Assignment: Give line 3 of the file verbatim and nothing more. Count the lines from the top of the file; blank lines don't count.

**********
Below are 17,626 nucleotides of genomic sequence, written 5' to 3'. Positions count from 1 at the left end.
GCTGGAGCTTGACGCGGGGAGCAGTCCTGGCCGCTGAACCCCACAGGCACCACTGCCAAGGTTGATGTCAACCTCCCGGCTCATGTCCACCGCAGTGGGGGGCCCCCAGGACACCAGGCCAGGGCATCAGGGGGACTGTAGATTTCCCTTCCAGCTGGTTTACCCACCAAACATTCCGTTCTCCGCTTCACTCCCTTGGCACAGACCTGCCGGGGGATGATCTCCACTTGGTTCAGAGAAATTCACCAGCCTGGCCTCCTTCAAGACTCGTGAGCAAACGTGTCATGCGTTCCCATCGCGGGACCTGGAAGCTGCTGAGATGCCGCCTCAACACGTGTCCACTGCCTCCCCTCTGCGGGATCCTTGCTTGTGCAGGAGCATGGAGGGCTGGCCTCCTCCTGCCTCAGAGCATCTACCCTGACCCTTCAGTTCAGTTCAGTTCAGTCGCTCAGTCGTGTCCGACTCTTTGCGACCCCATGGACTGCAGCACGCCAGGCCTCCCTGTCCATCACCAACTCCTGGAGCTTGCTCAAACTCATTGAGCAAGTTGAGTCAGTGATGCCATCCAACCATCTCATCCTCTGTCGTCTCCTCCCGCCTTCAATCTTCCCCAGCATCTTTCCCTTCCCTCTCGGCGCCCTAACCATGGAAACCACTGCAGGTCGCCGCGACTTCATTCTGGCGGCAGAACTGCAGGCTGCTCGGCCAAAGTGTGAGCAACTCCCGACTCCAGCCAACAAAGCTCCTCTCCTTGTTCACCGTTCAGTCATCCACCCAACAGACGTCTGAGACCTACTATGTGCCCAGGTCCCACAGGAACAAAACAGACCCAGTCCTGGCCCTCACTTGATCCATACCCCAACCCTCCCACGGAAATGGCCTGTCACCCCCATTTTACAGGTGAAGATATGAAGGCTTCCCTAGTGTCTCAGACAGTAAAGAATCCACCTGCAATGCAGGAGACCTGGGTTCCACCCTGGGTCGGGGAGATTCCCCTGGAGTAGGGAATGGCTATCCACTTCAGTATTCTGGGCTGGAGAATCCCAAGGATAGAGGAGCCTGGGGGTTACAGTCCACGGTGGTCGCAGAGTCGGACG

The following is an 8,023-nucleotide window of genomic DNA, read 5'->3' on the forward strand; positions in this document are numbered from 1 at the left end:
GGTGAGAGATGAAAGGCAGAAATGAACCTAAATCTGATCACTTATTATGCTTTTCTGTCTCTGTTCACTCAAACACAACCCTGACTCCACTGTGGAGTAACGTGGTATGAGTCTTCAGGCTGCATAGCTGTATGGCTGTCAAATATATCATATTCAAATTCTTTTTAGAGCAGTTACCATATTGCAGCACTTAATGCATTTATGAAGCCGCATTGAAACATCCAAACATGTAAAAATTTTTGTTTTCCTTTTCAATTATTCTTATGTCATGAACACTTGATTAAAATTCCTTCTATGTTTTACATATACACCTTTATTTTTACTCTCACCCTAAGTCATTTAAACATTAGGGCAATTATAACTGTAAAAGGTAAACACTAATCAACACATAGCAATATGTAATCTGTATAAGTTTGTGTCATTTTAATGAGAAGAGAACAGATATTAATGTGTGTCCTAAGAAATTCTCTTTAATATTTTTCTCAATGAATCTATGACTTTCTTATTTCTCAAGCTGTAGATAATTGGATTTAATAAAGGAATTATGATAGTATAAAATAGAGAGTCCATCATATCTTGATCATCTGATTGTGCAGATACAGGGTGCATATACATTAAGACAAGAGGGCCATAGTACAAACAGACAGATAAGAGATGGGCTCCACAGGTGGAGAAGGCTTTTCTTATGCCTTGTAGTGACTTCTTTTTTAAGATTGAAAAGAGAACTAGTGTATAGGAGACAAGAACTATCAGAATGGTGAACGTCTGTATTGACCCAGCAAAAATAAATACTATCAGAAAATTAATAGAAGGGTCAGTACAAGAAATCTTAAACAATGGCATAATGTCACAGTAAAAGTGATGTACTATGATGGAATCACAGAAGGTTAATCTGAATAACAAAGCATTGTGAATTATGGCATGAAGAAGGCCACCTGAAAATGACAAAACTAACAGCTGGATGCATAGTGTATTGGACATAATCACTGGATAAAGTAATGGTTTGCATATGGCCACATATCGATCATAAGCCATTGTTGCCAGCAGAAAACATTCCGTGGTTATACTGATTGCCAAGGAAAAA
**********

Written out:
The following is an 8,023-nucleotide window of genomic DNA, read 5'->3' on the forward strand; positions in this document are numbered from 1 at the left end: